Fernando J. Padilla
University of Exeter/University of Bristol
CALL FOR PAPERS
CONFERENCE “EMPIRES AND NATIONS, BEYOND THE BRITISH CASE”
UNIVERSITY OF BRISTOL
25th April 2017
This one-day postgraduate conference “Empires and Nations: Beyond the British Case” will be held on 25th April 2017 at the University of Bristol’s Wills Memorial Building. It aims to provide a friendly and constructive environment for scholarly debate. The conference is open to MA, MPhil, and PhD researchers.
The goal of the conference is to bring together postgraduate researchers working on any topic related to the main theme of imperialism, preferably beyond the British case. Due to the logical dominance of the British imperial past within the broader field of Imperial, Colonial, Postcolonial, and Global History studies in the UK, the aim of this conference is precisely to focus on other imperial and postcolonial experiences, European as well as non-European, of the 19th and 20th centuries. By focusing the conference on cases other than the British, we aim to foster debate with a broader and more inclusive approach to the complex imperial past and colonial legacies of modern societies. Thus, we strongly encourage the participation of researchers looking at European as well as non-European imperial experiences. Continue reading “Call For Papers: Empires and Nations, Beyond the British Case”
From reviving fantasies of Britain’s imperial past to saying goodbye to the American Century, here are this week’s top picks in imperial and global history. Continue reading “This Week’s Top Picks in Imperial & Global History”
The University of Exeter is a Russell Group university that combines world-class research with very high levels of student satisfaction. Exeter has over 21,000 students from more than 130 different countries and is in the top 1% of universities in the world with 98% of its research rated as being of international quality. Our research focuses on some of the most fundamental issues facing humankind today.
The post of Lecturer in Global and Imperial History will contribute to extending the research profile of History at Exeter, particularly in areas related or complementary to the transnational history of imperialism, globalization, and decolonization since 1750. This full time post is available from 1st September 2017 to 31st August 2020 in the College Humanities on a fixed term basis. Continue reading “We’re Hiring! Lecturer in Global and Imperial History”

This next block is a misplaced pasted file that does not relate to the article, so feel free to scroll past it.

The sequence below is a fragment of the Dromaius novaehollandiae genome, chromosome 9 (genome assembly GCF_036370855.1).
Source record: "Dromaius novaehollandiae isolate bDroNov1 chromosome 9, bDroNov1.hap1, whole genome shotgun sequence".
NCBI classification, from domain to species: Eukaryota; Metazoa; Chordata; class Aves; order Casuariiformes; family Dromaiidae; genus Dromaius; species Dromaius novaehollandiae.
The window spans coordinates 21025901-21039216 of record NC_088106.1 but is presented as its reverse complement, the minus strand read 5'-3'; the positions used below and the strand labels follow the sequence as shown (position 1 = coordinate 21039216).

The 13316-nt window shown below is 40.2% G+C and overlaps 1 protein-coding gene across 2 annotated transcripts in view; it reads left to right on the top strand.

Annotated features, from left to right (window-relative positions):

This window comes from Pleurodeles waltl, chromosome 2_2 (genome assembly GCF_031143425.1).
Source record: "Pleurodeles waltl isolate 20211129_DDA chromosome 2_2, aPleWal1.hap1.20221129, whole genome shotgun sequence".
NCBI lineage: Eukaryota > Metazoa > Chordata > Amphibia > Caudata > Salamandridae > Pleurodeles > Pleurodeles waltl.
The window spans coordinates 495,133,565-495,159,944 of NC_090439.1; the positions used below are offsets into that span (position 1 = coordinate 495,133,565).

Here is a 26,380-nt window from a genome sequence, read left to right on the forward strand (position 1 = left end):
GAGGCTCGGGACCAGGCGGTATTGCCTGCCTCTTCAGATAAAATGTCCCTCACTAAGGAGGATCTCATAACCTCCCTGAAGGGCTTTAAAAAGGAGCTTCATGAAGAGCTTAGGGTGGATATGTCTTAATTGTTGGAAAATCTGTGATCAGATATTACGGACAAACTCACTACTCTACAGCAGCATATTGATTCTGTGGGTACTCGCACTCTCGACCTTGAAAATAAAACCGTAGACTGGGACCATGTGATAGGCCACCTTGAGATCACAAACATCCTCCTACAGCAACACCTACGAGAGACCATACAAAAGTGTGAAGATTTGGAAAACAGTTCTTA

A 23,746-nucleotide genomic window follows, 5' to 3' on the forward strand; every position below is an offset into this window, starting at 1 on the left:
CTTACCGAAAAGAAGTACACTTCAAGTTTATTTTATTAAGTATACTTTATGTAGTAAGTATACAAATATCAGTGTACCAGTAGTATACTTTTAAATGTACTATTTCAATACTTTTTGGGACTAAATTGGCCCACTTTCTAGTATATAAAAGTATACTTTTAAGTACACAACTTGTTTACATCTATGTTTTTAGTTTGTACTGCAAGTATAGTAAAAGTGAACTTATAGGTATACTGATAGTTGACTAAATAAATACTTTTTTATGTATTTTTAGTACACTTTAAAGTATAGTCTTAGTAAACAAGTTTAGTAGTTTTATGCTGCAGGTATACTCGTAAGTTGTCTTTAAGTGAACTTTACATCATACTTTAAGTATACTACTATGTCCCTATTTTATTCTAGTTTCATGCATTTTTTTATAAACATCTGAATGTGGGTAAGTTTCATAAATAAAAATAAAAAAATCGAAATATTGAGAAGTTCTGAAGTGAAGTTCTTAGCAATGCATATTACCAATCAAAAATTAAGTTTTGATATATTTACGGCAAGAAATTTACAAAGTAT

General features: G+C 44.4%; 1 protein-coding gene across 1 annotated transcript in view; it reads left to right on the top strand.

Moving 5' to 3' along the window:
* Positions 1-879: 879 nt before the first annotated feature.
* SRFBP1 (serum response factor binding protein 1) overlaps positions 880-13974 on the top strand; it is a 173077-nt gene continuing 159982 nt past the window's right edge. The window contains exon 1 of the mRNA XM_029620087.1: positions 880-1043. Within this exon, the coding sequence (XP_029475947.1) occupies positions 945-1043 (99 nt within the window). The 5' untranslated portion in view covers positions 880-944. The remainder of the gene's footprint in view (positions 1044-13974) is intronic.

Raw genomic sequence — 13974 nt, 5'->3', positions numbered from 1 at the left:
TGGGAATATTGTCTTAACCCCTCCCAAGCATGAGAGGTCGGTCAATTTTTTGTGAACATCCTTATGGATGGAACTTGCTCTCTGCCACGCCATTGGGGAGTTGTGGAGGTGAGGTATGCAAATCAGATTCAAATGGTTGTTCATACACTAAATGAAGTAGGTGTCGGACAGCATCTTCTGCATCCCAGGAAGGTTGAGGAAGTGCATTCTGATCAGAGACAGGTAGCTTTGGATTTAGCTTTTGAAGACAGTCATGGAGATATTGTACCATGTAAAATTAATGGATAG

From decolonizing Obama to moving beyond liberal internationalism, here are this week’s top picks in imperial and global history. Continue reading “This Week’s Top Picks in Imperial & Global History”
Sadiah Boonstra and Caroline Drieënhuizen
Before the holidays we read Paul Doolan’s response to our post with great interest. We appreciate the time and effort Mr Doolan took to reply to our post as we think a fruitful debate will progress knowledge. With this writing we give a final reaction to Mr Doolan and if it is not for knowledge progression, it will at least get Dr Sadiah Boonstra’s name spelled correctly.
In his response Doolan claims that our critique was based on a misreading and that he was referring to a specific period of time, namely 1945-1949, but that we “prefer to talk about something else”. However, in our view this period cannot be separated from the larger framework of colonialism as political, social, cultural and economic structures of domination. And this is exactly what Dutch historians and others have been trying to deconstruct over the past decades as set out in our previous response. We therefore uphold our argument against Doolan’s representation of a Dutch historical “guild” based in Leiden. Instead of calling on “outsiders”, as Doolan suggests, we favor collaborative methods to uncover the depth, multilayeredness and reach of colonialism. Continue reading “Rewriting Dutch colonial histories – Final response”
From how refugees have the power to change society to how millions of secret silk maps helped POWs escape captivity, here are this week’s top picks in imperial and global history. Continue reading “This Week’s Top Picks in Imperial & Global History”
I’ve just arrived in warm, sunny Denver for the 2017 American Historical Association Meeting, and now face the difficult decision concerning which sessions to attend. So I thought it might it might be helpful to compile the sessions relating to imperial and global history, to make my decision (and possibly yours) a bit easier. The list is based on titles only, so please feel free to include in the comments section any pertinent sessions that I may have missed. Continue reading “Imperial & Global History Sessions at #AHA17”
Co-organizers, The End of Empire conference, University of Birmingham
Attendance to both events is free but booking your place is recommended (see below). Continue reading “The End of Empire”